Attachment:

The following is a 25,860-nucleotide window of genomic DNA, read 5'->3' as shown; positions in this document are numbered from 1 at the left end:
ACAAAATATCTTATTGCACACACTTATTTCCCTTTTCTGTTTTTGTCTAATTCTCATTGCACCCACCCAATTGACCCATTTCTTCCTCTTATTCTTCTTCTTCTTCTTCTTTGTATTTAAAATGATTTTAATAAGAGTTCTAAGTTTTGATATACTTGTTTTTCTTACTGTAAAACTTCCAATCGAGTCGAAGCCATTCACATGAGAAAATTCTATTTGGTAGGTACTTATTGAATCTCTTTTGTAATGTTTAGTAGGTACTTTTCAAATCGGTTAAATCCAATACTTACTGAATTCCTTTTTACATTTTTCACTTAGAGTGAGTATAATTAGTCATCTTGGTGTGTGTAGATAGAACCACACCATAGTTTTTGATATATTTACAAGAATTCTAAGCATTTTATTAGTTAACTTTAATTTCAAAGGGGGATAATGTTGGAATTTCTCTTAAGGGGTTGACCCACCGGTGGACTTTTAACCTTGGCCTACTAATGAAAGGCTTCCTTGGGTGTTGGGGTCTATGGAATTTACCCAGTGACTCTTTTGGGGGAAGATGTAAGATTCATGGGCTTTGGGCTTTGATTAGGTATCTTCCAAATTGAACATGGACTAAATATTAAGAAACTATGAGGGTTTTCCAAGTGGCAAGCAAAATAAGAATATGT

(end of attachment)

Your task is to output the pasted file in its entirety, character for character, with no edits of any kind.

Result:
The following is a 25,860-nucleotide window of genomic DNA, read 5'->3' as shown; positions in this document are numbered from 1 at the left end:
ACAAAATATCTTATTGCACACACTTATTTCCCTTTTCTGTTTTTGTCTAATTCTCATTGCACCCACCCAATTGACCCATTTCTTCCTCTTATTCTTCTTCTTCTTCTTCTTTGTATTTAAAATGATTTTAATAAGAGTTCTAAGTTTTGATATACTTGTTTTTCTTACTGTAAAACTTCCAATCGAGTCGAAGCCATTCACATGAGAAAATTCTATTTGGTAGGTACTTATTGAATCTCTTTTGTAATGTTTAGTAGGTACTTTTCAAATCGGTTAAATCCAATACTTACTGAATTCCTTTTTACATTTTTCACTTAGAGTGAGTATAATTAGTCATCTTGGTGTGTGTAGATAGAACCACACCATAGTTTTTGATATATTTACAAGAATTCTAAGCATTTTATTAGTTAACTTTAATTTCAAAGGGGGATAATGTTGGAATTTCTCTTAAGGGGTTGACCCACCGGTGGACTTTTAACCTTGGCCTACTAATGAAAGGCTTCCTTGGGTGTTGGGGTCTATGGAATTTACCCAGTGACTCTTTTGGGGGAAGATGTAAGATTCATGGGCTTTGGGCTTTGATTAGGTATCTTCCAAATTGAACATGGACTAAATATTAAGAAACTATGAGGGTTTTCCAAGTGGCAAGCAAAATAAGAATATGT